Mr. Khan’s representatives, his brothers Sohail Khan, the director of “Jai Ho,” and Arbaaz Khan, did not respond to repeated requests for comment. The national spokeswoman for the Bharatiya Janata Party, Meenakshi Lekhi, also declined to comment.

Nandini Ramnath, the film editor of Mint, a business newspaper, said “Jai Ho,” which was universally panned by critics, would have struggled to match the lofty box-office takes of Mr. Khan’s previous films, even without the controversy.

“Modi or no Modi, ‘Jai Ho’ didn’t work wonders because of its subpar writing, lackluster direction, the absence of a credible romantic subplot between the leads and predictability in the extreme,” she said in an email. “The Modi factor might have helped the filmmakers save face, but the fact is that ‘Jai Ho’ wasn’t as entertaining, in the popular sense, as Khan’s previous films. It wasn’t up to the mark, which potential audiences seemed to realize after the opening weekend craze had died down.”

However, Mr. Khan’s previous films have also opened to bad reviews, like “Dabangg 2,” and have gone on to become a success, thanks to his sheer star power.

Shohini Ghosh, a film studies professor at Jamia Millia Islamia University in New Delhi who is writing a book about Mr. Khan’s influence, said the actor first became a star in the 1990s. Back then, religious tensions were high after militant Hindus destroyed Babri Masjid, a 16th-century mosque, in 1992. Muslim viewers in India, feeling marginalized by the Hindu majority, glommed onto the Muslim actor who played the role of the hero.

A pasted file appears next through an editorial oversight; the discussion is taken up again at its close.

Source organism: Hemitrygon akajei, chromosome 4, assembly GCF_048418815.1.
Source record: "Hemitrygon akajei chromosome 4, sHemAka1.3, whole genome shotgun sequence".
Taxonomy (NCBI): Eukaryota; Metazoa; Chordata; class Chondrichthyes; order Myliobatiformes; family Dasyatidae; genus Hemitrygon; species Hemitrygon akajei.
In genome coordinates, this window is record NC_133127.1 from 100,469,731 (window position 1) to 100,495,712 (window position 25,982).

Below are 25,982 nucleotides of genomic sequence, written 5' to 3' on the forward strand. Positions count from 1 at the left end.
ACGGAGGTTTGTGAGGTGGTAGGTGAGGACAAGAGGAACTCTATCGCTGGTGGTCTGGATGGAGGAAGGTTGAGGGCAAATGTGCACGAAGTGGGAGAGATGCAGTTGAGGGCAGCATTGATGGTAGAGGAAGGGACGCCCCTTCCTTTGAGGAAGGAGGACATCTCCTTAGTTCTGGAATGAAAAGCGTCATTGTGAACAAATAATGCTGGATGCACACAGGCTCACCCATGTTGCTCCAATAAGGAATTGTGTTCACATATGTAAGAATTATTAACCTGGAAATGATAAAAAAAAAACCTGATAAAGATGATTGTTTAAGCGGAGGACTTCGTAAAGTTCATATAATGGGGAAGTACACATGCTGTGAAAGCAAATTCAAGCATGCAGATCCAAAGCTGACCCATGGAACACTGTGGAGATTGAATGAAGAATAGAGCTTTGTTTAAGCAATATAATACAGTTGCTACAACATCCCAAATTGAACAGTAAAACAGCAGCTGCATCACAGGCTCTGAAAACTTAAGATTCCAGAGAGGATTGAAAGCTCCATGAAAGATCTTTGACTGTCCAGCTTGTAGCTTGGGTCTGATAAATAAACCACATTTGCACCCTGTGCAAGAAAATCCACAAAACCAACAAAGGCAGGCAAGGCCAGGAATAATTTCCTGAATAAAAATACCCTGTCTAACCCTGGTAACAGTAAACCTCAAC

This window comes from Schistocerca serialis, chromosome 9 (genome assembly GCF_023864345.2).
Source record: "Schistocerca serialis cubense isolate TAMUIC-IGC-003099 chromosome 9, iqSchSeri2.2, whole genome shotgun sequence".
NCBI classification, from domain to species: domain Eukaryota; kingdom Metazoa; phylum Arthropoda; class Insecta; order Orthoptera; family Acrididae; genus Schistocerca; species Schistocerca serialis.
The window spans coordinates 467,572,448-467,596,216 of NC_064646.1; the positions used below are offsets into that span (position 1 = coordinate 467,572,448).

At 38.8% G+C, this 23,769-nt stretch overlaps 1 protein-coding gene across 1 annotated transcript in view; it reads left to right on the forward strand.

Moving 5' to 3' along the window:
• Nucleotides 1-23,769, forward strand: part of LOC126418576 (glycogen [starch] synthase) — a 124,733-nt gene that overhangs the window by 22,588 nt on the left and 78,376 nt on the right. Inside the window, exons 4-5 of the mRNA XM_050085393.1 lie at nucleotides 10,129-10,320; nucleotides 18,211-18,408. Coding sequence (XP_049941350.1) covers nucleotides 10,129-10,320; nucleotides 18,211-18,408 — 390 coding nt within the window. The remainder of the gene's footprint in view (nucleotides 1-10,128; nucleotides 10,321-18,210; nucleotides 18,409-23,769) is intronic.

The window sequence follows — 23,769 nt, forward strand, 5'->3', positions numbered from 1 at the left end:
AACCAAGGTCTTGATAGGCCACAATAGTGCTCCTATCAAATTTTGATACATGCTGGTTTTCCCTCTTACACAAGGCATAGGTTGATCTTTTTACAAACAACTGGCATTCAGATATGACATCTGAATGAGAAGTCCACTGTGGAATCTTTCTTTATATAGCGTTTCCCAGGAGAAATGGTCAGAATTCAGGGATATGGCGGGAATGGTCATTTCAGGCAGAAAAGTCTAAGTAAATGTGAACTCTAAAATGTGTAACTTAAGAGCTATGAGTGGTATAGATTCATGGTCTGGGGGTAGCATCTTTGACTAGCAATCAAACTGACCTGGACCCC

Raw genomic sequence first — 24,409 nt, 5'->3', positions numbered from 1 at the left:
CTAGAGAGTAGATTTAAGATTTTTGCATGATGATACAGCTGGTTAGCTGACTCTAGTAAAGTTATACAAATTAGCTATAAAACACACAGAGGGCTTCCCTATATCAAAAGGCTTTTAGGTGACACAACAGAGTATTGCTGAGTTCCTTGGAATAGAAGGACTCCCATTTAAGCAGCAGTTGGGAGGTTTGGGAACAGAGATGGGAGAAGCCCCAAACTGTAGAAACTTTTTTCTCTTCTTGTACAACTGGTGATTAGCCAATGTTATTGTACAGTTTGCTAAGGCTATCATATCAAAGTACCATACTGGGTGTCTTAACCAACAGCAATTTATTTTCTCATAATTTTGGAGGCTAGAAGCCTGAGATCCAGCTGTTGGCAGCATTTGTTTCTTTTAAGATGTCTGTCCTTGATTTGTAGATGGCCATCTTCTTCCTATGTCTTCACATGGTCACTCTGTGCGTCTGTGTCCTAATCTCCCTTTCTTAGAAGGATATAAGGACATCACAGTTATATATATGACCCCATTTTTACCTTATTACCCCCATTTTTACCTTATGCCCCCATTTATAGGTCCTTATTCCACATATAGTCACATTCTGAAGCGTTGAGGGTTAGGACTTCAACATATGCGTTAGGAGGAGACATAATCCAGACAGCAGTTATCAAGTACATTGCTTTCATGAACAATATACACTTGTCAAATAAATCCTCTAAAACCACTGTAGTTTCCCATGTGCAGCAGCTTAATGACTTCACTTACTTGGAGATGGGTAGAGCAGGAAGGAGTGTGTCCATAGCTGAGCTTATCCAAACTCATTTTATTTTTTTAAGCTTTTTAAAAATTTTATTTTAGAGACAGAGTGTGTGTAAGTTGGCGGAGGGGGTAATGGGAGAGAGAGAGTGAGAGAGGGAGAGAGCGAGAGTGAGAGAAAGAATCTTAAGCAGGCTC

Now, she said, Mr. Khan’s Muslim fans see his recent remarks about Mr. Modi as a refusal to acknowledge the magnitude of what happened in Gujarat in 2002. “For this reason, many have refused to see ‘Jai Ho,’ ” she said.

Dr. Ghosh said many fans were also upset that Mr. Khan took part in the government-organized festival at Saifai, the ancestral village of Uttar Pradesh’s chief minister, Akhilesh Yadav, last month, because Mr. Yadav has been accused of not doing enough to stop the violence between Hindus and Muslims in Muzaffarnagar in September. Thousands of Muslims who fled their villages are still in camps.

As in Gujarat, “Jai Ho” received an exemption on the entertainment tax in Uttar Pradesh after Mr. Khan’s appearance.

“His comments on NDTV comparing the tragic events of Muzaffarnagar to everyday death in the city show how far away from his fans he is,” she said.

But even if the box-office figures for “Jai Ho” are lackluster for a Salman Khan film, it’s still too early to say that the actor’s fortunes have turned. The movie, which has earned 1.1 billion rupees in India as of Thursday, is still likely to turn a profit, no small feat in Bollywood, where relatively few movies actually make money.

Also, his sway over the film industry stands firm, as demonstrated by all the Bollywood producers who declined to speak on the record about Mr. Khan, with one saying that he feared antagonizing the star.

Published in: The New York Times
Published on: February 16, 2014